# Using Quadrant Plots to Improve Program Performance

In a typical transaction process, non-continuous data is very common. This data does not rely on infinite possible values along a continuum, but simply notes a discrete outcome such as a binary go/no-go or a Likert-type scale. For many organizations, the data comes in the form of survey instruments to measure process performance. Using a quadrant plot in this area can improve program results.

A quadrant plot is a measure of importance versus performance. It uses squared bivariate correlations to determine overall relationships between the two variables. Simply put, a quadrant plot will visually show team leaders where they should focus their efforts when measuring performance.

To develop a quadrant plot, a Black Belt must first determine what is the overall customer satisfaction score and what survey questions correspond to that score.

For this case study, a group of volunteers responded to a program survey of 16 questions on various areas. The areas included things like teamwork, academics, mentoring, participation and training.

Each question could receive a score of 1 (unsatisfactory) to 4 (exceptional). The average score for all 16 questions represented the overall program evaluation. This survey was conducted with 11 random program participants. Statistical software was used to analyze the results.

The first step was to determine the mean for each of the 16 questions on the survey. These was calculated to be:

Handpicked Content:   Histogram
 Averages for Responses to 16 Survey Questions Question Area Average 1 Knowledge 3.36 2 Parents 3.09 3 Mentoring 3.00 4 Teamwork 3.00 5 Support 3.18 6 Participation 2.36 7 Promotions 2.73 8 New Challenges 2.82 9 Recruiting 2.80 10 Planning 2.40 11 Training 2.40 12 Academics 2.90 13 Appearance 2.90 14 Discipline 2.90 15 Fitness 3.00 16 Integrity 3.00

Using the statistical software (in this case study, Minitab), the correlation between the overall program evaluation and the individual question was found. This can be done by using the “basic statistics – correlations” menu in Minitab. The correlation between the variable was chosen by using the overall satisfaction score and the related questions.

The output of the correlation matrix was then transferred to a Minitab column labeled “correlation.” The next step was to determine the squared correlations. For a quadrant plot, negative correlations have an effect on importance. For the customer, negative or positive correlation is irrelevant.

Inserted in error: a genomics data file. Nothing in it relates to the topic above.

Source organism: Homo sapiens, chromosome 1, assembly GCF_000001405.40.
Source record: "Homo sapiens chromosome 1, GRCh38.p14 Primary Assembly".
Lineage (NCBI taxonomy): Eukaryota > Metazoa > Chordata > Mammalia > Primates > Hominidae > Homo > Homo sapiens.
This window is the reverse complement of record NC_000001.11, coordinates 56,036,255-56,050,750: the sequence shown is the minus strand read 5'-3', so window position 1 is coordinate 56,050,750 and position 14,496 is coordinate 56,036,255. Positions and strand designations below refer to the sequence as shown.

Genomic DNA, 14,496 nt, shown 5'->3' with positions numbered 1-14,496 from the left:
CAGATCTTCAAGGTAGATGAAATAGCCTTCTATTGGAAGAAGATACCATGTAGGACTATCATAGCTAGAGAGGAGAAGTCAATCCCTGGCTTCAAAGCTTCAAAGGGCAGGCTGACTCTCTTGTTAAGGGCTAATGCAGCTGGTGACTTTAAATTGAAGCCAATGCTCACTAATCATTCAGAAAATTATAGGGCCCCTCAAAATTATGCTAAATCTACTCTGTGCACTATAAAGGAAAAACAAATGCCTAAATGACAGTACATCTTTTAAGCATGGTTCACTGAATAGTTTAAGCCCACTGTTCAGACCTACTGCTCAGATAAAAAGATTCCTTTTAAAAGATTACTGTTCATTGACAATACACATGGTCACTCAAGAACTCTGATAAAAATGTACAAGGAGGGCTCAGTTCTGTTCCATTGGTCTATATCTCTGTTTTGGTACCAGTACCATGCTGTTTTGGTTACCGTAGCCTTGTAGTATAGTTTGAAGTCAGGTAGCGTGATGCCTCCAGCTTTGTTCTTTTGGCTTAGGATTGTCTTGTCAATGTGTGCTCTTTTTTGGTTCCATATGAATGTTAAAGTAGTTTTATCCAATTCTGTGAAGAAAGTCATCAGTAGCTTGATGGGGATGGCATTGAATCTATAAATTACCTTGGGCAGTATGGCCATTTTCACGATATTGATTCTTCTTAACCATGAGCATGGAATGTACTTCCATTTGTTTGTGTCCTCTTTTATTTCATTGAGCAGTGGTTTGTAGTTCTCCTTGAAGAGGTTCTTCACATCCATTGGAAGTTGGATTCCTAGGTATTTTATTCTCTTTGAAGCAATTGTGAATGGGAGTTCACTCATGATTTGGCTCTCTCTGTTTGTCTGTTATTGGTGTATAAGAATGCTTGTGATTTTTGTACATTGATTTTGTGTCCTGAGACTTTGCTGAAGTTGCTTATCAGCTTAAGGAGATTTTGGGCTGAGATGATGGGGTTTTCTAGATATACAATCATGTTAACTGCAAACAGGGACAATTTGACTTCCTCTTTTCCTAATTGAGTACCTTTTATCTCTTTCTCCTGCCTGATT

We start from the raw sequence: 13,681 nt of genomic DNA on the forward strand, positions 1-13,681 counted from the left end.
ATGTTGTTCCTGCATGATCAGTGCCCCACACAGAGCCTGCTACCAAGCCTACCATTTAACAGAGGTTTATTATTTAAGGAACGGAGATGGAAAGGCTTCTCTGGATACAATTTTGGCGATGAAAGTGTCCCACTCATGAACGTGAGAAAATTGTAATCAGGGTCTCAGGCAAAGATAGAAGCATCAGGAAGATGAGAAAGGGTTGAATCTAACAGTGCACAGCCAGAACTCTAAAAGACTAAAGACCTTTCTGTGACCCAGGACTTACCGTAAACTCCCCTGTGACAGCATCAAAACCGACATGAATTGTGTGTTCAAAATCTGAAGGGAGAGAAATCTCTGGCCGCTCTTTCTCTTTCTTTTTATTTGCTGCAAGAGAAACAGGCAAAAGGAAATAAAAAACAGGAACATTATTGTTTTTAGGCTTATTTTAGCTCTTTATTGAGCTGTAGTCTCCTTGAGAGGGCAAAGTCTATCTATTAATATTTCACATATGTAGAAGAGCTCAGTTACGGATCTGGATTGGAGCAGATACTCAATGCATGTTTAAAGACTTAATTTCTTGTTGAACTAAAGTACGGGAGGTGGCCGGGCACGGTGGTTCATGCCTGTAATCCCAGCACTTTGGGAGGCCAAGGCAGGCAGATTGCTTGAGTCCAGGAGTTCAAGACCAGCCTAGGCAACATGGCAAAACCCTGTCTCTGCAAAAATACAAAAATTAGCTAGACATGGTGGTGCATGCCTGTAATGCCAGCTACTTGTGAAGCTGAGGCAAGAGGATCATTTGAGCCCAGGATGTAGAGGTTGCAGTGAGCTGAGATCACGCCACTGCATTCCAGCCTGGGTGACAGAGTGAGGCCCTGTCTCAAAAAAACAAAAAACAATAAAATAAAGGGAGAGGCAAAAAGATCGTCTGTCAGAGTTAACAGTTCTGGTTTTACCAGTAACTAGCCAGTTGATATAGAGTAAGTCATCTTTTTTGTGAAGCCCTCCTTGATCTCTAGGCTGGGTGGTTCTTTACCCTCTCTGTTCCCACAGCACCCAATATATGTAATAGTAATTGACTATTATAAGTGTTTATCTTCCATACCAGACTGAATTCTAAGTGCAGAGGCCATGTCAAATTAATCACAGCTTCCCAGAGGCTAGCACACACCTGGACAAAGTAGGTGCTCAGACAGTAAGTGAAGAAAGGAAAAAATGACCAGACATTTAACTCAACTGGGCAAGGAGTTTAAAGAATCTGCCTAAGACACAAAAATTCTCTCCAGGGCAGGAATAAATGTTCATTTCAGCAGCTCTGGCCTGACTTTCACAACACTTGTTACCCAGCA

Once the squared correlations are determined by squaring the correlation coefficient, the Black Belt may begin to develop the visual clues to program performance.

The Black Belt has many options for assessment of a program. This case study presents the use of the mean; however, standard deviation and “top box” also can be used. The averages of both the squared correlation and questions are used to divide the plot for visual clueing. Within Minitab, the Black Belt can use the “graph – scatter plot – simple” menu and enter the averages. The output is the squared correlations and the input is the question performance. Figure 1 is the resulting graph representation for the case study.

Figure 1: Importance Versus Performance

From this graph, a Black Belt can see that several areas are important to the participant but the program is underperforming on these areas.

Handpicked Content:   Understanding Scatter Diagrams and Correlation Analysis

Following the review of the graphical analysis, the management team decided to focus on improvements to participation and training. Participation was expanded to allow the volunteers to instruct classes, additional activities were added to the monthly schedule, and each volunteer was invited to meet with the team leader at least once per quarter. Training gaps had been identified and improvements were made in this area.

One such improvement was to publish the training schedule one month in advance. This not only gave the volunteers the ability to block time out for attendance, it allowed the volunteers the ability to determine if this training was appropriate or if it should be modified to fit their needs better. The volunteers also felt that they were more interactive with the program. Their weekly attendance improved and participation increased.

A follow-up survey was administered the next quarter to the 11 original survey participants. A new quadrant plot (Figure 2) shows a dramatic visual difference between the baseline survey and the follow-up analysis.

Figure 2: Importance Versus Performance (Follow-up)

The use of quadrant plots give Champions and team leaders a visual clue about the performance of a process. This measure may not show statistical significance but it does help identify and determine what areas need improvement relative to the customer rating of performance and importance. For this case study, small improvements to the program yielded increases in two measures. These measures – participation and training – moved from a “poor” customer performance toward a positive performance view.

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